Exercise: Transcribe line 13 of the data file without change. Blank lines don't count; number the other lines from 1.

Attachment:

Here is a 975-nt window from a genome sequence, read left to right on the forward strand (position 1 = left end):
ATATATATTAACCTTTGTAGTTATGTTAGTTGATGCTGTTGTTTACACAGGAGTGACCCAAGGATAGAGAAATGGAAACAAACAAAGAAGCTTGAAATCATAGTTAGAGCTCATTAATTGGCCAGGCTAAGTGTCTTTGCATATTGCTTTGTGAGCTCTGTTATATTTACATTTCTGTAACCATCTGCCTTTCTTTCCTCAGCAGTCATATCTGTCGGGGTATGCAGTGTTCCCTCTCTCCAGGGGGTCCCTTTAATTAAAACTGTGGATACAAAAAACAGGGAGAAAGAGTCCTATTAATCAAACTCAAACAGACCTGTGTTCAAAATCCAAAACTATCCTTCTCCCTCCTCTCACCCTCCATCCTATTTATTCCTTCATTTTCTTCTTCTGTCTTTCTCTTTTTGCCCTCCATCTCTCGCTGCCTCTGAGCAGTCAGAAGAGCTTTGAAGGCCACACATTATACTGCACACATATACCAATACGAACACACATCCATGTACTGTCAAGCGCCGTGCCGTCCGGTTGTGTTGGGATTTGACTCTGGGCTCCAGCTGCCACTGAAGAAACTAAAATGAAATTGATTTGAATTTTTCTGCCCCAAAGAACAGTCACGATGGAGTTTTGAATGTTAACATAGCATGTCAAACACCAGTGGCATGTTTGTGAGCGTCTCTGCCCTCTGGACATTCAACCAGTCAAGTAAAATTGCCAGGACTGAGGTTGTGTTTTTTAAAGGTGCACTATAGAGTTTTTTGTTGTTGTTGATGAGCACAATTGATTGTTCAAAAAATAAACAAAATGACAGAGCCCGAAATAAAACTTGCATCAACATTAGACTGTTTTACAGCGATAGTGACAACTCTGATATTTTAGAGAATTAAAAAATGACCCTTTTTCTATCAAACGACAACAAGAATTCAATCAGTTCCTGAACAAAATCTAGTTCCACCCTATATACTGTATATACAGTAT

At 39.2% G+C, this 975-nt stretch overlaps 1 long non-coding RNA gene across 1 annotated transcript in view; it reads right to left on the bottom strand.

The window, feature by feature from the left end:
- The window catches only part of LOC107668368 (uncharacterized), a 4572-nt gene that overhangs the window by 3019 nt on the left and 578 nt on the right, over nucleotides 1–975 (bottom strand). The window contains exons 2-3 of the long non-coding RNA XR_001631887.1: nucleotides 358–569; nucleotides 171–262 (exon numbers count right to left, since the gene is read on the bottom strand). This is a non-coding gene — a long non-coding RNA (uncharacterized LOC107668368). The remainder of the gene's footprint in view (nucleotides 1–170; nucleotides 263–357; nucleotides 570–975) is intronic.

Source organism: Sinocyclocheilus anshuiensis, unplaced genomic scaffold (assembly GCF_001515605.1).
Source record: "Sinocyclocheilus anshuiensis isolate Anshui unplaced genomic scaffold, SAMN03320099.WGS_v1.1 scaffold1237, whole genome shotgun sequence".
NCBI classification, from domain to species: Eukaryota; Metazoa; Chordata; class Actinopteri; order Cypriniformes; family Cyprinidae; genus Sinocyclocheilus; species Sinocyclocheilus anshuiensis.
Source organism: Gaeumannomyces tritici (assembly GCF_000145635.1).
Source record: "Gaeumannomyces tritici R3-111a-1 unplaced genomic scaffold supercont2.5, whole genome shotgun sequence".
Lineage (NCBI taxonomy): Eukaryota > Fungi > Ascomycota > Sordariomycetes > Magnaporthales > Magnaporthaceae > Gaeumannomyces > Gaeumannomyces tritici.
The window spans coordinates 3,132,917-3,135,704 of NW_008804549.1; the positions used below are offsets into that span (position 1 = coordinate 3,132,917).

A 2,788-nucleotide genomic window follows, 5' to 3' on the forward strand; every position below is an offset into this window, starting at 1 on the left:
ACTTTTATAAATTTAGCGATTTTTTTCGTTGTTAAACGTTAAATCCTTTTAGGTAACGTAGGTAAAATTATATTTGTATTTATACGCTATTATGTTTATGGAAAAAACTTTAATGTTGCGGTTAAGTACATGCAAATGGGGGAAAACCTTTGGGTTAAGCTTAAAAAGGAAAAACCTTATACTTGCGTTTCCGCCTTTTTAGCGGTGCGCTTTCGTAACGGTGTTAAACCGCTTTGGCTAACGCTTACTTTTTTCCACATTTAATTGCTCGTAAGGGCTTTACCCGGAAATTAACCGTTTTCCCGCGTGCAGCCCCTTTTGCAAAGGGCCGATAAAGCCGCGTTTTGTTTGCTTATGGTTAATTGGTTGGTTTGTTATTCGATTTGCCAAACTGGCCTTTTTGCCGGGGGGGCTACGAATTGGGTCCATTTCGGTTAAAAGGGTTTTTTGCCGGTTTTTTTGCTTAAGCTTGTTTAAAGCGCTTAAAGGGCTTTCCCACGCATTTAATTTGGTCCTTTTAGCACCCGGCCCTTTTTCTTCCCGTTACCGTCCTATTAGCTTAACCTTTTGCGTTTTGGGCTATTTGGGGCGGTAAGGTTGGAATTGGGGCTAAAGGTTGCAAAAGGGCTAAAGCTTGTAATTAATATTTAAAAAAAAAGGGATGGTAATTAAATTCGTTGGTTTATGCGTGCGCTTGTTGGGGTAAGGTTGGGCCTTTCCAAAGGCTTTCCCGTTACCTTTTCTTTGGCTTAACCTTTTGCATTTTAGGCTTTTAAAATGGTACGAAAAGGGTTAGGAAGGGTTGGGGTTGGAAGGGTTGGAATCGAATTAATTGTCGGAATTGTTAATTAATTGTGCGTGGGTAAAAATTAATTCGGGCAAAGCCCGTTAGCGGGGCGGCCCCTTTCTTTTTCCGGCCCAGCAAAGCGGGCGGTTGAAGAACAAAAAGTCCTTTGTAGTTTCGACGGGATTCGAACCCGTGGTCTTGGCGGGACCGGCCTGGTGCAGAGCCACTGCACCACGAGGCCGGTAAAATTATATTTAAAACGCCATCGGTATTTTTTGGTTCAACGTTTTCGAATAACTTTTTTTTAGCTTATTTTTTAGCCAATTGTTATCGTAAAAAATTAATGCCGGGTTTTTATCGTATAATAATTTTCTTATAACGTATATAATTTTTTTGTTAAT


A 2,788-nucleotide genomic window follows, 5' to 3' on the forward strand; every position below is an offset into this window, starting at 1 on the left: